Saturday, February 27, 2010

Canceled

I got a USAir(ways) Dividend Miles Credit card from Barclay's a year ago, because they gave me a bunch of frequent flier miles and--when I insisted--no annual fee. I had no intention of using it, and never did. I was just in it for the one-time grant of mmiles.

I was slightly bemused to get a letter from them telling me they had canceled it for non-use. Without even a prior warning. I don't really have a problem with that. As I noted, I had no intention of using it, and I was clearly an unprofitable customer. Still, I have had plenty of other credit cards in the same situation, and that has never happened before. If anything, I might have expected a solicitation, accompanied by a mild sweetener, to try to prompt me to use the card and hopefully fall into the habit of using it once prompted. (Note: I'm not complaining about how it was handled, merely making an observation on an unusual consumer event.)

I wonder if the same Artificial Intelligence that (kinda) works for fraud detection also works to identify people who got the card solely for a the miles, or solely for a 0% balance transfer.

3 comments:

  1. New credit card laws went into effect on Feb. 22nd. A natural result of the new laws will tighten credit and make it harder to get cards. Also, no annual fee cards may soon be a thing of the past. So a lot of people will end up getting their cards canceled.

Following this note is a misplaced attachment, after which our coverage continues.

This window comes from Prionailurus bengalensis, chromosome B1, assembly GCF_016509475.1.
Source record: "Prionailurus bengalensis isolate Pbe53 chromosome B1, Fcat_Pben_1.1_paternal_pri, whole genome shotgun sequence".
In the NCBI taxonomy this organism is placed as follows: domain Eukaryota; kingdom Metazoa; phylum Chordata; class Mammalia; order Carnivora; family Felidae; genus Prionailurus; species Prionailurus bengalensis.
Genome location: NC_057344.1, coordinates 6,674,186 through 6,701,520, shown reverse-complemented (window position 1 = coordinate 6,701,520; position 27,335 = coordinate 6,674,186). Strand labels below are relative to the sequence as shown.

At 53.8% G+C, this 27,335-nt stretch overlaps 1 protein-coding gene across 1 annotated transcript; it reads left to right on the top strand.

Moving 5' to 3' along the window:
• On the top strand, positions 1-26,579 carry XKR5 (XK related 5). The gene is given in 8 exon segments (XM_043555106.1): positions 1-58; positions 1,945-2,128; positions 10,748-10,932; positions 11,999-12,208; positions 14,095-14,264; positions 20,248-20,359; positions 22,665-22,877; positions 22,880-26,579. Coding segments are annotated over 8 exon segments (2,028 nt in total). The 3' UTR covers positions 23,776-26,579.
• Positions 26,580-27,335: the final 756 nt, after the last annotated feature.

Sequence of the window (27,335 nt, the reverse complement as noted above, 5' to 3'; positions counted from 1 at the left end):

http://www.cbsnews.com/stories/2010/02/22/business/main6232286.shtml

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  2. Yep, it probably is a harbinger of the new law.

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  3. The dirty secret in the credit reporting system is that even though the bank closed the account for their own reasons, you take the temporary ding to your credit score.

    From http://www.bankrate.com/finance/credit-cards/closing-credit-card-dings-credit-score-2.aspx :

    "Is there a difference between the issuer canceling the card versus you closing it yourself?

    Good question. That would be a good No. 3 for the misconceptions. No, there is no difference at all. That's a good one.

    Even though on the credit report it will indicate "closed by consumer" or "closed by creditor," the score only cares whether it's closed or open, but not by whom, even though it will say so on the report.

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